The isomorphism is an example of Clifford multiplication, about which we will have much more to say in section LABEL:S:clifford.
Finally, a bit about Fredholm operators. Let be a separable, infinite dimensional Hilbert space, and recall that a bounded linear operator is Fredholm if it is invertible modulo compact operators, which in turn are those operators in the norm closure of the finite rank operators. Thus is Fredholm iff there exists an operator such that and are compact. One upshot of this is that
The relationship between Fredholm operators and K-theory starts with the observation of Atiyah [atiyah1967ktheory] that the space of Fredholm operators on classifies :
where the left hand side denotes homotopy classes of maps , the latter given the operator topology.444The precise topology one should take on becomes a little difficult in twisted K-theory, but (I guess!) not here.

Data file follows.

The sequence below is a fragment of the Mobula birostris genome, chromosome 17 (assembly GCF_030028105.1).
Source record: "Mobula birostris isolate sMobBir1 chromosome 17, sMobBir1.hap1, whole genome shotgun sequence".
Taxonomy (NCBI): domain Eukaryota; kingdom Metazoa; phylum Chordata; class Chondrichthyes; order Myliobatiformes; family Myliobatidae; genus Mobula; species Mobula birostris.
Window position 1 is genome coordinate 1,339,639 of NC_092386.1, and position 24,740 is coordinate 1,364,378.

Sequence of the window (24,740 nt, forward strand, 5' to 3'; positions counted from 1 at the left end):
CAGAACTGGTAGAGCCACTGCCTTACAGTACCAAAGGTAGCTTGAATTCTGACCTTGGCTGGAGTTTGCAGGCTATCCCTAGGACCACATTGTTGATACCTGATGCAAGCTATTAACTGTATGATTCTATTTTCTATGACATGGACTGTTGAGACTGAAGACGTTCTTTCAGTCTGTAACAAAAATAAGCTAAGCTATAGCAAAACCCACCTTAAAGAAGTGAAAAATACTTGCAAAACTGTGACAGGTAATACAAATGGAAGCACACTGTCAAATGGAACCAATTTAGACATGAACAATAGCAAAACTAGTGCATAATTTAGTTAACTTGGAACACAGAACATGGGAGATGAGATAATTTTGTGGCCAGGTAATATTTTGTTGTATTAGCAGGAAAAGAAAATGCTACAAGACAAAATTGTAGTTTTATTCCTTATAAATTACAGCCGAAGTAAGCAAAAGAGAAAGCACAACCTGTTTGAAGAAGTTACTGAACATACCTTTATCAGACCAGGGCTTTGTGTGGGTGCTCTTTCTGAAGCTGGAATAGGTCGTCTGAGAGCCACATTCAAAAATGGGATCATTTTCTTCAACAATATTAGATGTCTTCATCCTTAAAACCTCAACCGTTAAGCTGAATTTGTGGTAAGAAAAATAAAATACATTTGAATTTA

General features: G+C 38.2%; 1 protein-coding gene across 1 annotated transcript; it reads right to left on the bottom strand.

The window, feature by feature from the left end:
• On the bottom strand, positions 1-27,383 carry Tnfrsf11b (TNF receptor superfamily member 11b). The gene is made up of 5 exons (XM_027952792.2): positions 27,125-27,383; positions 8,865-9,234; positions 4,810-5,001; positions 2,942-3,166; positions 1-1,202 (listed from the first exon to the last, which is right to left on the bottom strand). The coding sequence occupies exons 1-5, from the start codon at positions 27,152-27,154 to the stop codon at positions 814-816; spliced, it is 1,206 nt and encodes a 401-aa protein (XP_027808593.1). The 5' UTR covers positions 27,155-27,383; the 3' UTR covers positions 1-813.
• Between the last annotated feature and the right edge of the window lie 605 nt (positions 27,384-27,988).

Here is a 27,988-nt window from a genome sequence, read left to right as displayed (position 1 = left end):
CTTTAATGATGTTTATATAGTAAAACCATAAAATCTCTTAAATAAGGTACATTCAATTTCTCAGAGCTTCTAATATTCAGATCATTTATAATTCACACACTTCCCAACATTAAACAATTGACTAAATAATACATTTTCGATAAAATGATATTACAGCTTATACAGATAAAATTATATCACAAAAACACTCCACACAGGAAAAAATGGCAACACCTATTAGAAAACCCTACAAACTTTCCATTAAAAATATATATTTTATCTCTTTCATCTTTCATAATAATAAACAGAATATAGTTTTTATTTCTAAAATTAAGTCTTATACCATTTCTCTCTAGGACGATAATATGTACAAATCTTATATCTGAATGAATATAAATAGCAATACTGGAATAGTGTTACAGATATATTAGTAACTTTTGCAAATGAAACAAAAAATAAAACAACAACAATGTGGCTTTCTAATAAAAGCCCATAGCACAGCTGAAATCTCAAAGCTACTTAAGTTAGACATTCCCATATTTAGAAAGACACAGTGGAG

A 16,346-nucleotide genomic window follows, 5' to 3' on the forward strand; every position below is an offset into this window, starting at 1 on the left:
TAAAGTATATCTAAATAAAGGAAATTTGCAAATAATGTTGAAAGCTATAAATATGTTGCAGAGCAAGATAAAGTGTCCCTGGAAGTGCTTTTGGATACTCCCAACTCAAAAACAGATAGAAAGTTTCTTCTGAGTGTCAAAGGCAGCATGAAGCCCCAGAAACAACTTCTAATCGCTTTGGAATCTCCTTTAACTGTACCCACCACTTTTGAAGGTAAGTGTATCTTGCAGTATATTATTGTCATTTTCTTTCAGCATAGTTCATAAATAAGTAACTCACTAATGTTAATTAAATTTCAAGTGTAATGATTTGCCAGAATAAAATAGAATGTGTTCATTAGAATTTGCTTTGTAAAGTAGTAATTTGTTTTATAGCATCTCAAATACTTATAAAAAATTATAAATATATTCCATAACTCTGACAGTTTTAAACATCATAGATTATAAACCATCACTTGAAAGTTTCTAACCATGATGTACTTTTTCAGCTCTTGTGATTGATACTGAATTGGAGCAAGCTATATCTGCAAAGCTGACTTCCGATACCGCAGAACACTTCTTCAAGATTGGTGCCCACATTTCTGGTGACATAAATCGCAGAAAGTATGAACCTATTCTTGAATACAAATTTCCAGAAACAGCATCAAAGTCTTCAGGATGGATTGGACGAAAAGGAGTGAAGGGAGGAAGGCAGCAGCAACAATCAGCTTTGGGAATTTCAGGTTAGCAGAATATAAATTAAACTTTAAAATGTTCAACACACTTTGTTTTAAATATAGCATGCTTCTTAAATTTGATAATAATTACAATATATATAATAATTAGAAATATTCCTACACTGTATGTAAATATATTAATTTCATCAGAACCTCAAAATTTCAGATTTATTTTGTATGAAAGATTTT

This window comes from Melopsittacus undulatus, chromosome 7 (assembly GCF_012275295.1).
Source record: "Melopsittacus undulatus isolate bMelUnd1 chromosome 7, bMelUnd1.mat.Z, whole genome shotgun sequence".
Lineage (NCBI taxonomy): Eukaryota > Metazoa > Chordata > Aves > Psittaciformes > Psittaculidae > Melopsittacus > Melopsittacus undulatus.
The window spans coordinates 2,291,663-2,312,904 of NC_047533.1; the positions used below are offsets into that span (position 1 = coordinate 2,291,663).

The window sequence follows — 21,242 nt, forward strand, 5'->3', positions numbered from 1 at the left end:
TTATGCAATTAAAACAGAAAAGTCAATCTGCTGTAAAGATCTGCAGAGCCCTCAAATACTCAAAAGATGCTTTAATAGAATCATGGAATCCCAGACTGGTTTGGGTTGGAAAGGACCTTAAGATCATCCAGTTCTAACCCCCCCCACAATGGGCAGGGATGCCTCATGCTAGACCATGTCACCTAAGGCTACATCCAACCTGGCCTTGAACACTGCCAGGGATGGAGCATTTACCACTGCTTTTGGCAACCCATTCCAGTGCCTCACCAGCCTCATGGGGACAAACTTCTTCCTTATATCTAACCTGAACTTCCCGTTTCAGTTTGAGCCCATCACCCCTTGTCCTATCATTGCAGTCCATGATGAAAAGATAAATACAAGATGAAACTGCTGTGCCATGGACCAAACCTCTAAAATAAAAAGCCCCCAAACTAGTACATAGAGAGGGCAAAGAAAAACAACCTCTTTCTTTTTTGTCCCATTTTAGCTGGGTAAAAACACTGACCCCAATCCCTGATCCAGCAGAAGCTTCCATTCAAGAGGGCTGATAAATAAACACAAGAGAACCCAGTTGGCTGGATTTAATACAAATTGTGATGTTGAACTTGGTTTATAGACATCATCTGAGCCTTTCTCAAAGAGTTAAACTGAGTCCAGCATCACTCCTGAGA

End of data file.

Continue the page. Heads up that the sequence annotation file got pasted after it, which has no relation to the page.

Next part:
Morally, the idea is to take a map , and examine the vector bundles and , whose fibers at a point are the finite dimensional vector spaces and , respectively. Of course this is a bit of a lie, since the ranks of these bundles will generally jump around as varies; nevertheless, it is possible to stabilize the situation and see that the class
2. Differential operators and families
One of the most important sources of such maps are families of differential operators on . Let’s start with differential operators themselves. A working definition of the differential operators of order , , where and are vector bundles over is the following local definition.
where we’re employing multi-index notation: , , , where are local coordinates on .
This local expression for does not transform well under changes of coordinates; however, the highest order terms (those with ) do behave well. If we consider , we can view it as a monomial map of order . If are coordinates on inducing coordinates on , the monomial obtained is just